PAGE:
Most of the walls around todays' Old City, as well as the gates leading through them, were built in the 16th century under Caliph Suleiman the Magnificent. The Lion's Gate, also known as St. Stephen's Gate or Sheep Gate, is decorated with bas-reliefs of lions, which is untypical for Islamic architecture. Could the Turkish Caliph decorate the gates in accordance with the ancient Jewish tradition, according to which the lion has been considered a symbol of Jerusalem since ancient times? Scarcely!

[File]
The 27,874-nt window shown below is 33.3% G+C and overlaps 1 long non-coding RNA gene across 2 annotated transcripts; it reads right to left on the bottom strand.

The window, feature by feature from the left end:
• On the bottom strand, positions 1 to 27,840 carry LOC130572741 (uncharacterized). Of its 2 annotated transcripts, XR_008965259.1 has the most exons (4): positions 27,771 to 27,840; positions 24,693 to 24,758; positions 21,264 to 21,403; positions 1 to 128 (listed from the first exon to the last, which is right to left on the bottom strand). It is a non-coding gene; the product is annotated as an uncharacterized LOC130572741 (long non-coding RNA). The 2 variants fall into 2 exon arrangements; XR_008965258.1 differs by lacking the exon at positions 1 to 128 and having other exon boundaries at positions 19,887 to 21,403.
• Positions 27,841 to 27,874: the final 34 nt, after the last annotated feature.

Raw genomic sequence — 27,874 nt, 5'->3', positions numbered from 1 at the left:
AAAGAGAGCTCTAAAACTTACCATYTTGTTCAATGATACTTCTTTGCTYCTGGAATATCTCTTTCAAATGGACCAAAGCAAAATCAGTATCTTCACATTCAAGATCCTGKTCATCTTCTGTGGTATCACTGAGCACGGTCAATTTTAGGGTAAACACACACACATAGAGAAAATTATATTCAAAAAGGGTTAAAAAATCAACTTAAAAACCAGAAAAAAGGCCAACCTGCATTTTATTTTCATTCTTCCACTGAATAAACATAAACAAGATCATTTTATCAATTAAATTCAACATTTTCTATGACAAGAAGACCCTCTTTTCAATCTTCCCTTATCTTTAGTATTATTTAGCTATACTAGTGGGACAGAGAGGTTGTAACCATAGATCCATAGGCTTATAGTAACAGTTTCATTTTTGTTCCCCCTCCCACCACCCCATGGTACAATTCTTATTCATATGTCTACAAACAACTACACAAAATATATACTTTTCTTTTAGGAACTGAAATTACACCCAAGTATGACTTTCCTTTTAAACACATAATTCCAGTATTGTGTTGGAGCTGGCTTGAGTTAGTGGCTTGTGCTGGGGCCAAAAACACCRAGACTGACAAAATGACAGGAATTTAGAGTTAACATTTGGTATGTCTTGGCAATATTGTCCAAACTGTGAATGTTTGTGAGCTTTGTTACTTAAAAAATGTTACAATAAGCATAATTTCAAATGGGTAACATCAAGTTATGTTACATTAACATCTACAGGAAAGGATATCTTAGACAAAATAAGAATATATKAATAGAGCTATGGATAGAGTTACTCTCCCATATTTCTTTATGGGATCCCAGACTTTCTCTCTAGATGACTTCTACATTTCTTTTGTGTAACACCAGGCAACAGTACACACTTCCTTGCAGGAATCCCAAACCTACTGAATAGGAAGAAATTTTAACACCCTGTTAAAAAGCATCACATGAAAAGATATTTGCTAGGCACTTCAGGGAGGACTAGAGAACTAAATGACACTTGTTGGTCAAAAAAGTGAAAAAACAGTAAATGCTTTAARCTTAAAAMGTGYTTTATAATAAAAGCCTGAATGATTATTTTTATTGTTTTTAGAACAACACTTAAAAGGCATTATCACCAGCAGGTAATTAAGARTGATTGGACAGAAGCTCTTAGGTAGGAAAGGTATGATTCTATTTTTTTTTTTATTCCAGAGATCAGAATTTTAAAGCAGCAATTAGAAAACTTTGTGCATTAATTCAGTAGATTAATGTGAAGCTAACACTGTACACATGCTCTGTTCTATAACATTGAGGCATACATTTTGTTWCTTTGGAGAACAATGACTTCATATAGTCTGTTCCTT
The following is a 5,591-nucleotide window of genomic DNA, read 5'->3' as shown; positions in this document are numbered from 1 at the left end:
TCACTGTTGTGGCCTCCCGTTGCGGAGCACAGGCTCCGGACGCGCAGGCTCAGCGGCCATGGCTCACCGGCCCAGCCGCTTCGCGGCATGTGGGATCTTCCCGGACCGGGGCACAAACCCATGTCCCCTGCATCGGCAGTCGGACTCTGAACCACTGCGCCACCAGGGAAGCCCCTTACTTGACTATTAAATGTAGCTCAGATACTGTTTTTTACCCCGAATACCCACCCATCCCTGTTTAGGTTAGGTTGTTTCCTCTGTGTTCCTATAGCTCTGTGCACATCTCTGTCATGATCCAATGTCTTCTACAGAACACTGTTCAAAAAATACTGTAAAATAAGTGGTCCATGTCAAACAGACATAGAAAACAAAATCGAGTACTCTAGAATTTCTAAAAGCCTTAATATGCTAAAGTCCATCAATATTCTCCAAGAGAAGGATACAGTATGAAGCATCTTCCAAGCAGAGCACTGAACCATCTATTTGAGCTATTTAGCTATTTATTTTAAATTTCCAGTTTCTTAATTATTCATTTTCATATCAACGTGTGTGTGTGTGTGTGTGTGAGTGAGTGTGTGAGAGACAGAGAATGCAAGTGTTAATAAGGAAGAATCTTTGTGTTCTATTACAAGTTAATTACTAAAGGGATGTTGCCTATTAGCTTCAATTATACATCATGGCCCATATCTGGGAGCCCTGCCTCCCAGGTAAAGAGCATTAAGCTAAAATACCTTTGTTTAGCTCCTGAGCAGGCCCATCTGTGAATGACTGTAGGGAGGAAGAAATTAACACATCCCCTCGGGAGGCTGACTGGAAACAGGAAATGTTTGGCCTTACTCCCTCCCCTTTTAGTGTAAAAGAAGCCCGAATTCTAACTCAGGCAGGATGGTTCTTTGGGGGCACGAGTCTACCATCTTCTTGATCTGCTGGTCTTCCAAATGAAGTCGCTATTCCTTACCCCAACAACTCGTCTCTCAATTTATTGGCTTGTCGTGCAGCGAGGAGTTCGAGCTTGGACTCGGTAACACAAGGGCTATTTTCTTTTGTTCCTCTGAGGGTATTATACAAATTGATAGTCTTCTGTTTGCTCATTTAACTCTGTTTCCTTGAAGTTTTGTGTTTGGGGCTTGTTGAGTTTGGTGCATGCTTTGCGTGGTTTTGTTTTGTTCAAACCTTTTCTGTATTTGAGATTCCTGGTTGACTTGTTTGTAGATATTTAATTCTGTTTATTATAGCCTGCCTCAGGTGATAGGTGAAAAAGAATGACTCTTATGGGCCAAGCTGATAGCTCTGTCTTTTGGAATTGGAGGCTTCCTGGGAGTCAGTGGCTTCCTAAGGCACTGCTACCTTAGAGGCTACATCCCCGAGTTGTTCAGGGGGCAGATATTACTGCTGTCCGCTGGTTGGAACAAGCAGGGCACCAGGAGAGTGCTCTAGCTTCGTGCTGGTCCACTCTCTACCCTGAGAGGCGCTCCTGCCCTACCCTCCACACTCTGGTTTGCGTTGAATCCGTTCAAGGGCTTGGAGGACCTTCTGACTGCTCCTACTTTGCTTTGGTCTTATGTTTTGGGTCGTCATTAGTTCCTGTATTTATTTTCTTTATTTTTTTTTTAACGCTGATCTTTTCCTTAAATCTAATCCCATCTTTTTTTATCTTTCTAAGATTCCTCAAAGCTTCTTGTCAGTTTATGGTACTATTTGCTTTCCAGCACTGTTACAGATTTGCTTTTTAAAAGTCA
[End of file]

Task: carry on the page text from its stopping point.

The legend connects the appearance of lions with the Caliph's decision to impose an exorbitant tribute on the Jerusalemites and a dream that he had after that. Four terrifying animals, guarding the thrones of the kings David and Solomon, allegedly attacked the Caliph threatening to devour him. Having woken up, Suleiman ordered to cancel the heavy tax which he was going to impose on the Jerusalem's residents. After this dream the Caliph decided to encircle the city with a limestone wall more than three kilometres long and twelve meters wide and to build a new gate on the site of the ancient one. To this day, one of them has decorated to this day the images of lions executed by the order of the caliph – as menacing reminders of the invisible but powerful defenders of this ancient site.